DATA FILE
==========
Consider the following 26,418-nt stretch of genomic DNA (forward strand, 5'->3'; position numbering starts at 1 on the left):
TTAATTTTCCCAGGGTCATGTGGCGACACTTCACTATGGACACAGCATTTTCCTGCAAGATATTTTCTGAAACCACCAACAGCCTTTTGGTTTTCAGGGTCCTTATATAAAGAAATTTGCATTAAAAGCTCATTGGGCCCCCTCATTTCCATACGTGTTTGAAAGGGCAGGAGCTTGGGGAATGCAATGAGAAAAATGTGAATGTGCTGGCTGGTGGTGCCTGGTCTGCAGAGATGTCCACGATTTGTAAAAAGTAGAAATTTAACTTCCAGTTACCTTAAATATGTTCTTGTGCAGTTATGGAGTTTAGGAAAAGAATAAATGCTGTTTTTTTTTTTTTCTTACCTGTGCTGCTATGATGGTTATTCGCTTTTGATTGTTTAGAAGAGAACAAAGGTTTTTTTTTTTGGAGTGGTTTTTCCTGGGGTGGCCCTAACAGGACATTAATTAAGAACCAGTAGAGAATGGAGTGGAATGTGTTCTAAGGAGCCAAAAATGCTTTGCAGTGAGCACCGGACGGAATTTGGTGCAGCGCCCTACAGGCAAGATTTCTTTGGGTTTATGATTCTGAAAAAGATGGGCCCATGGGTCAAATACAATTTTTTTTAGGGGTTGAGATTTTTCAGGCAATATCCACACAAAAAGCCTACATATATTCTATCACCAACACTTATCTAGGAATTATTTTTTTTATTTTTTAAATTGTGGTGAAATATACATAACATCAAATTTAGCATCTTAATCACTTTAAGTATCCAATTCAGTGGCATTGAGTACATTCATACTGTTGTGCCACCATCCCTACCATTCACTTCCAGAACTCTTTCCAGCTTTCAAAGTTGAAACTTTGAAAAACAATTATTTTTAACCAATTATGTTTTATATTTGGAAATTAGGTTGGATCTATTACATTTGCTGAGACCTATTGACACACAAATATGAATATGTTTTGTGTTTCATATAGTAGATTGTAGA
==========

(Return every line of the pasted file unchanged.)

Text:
Consider the following 26,418-nt stretch of genomic DNA (forward strand, 5'->3'; position numbering starts at 1 on the left):
TTAATTTTCCCAGGGTCATGTGGCGACACTTCACTATGGACACAGCATTTTCCTGCAAGATATTTTCTGAAACCACCAACAGCCTTTTGGTTTTCAGGGTCCTTATATAAAGAAATTTGCATTAAAAGCTCATTGGGCCCCCTCATTTCCATACGTGTTTGAAAGGGCAGGAGCTTGGGGAATGCAATGAGAAAAATGTGAATGTGCTGGCTGGTGGTGCCTGGTCTGCAGAGATGTCCACGATTTGTAAAAAGTAGAAATTTAACTTCCAGTTACCTTAAATATGTTCTTGTGCAGTTATGGAGTTTAGGAAAAGAATAAATGCTGTTTTTTTTTTTTTCTTACCTGTGCTGCTATGATGGTTATTCGCTTTTGATTGTTTAGAAGAGAACAAAGGTTTTTTTTTTTGGAGTGGTTTTTCCTGGGGTGGCCCTAACAGGACATTAATTAAGAACCAGTAGAGAATGGAGTGGAATGTGTTCTAAGGAGCCAAAAATGCTTTGCAGTGAGCACCGGACGGAATTTGGTGCAGCGCCCTACAGGCAAGATTTCTTTGGGTTTATGATTCTGAAAAAGATGGGCCCATGGGTCAAATACAATTTTTTTTAGGGGTTGAGATTTTTCAGGCAATATCCACACAAAAAGCCTACATATATTCTATCACCAACACTTATCTAGGAATTATTTTTTTTATTTTTTAAATTGTGGTGAAATATACATAACATCAAATTTAGCATCTTAATCACTTTAAGTATCCAATTCAGTGGCATTGAGTACATTCATACTGTTGTGCCACCATCCCTACCATTCACTTCCAGAACTCTTTCCAGCTTTCAAAGTTGAAACTTTGAAAAACAATTATTTTTAACCAATTATGTTTTATATTTGGAAATTAGGTTGGATCTATTACATTTGCTGAGACCTATTGACACACAAATATGAATATGTTTTGTGTTTCATATAGTAGATTGTAGA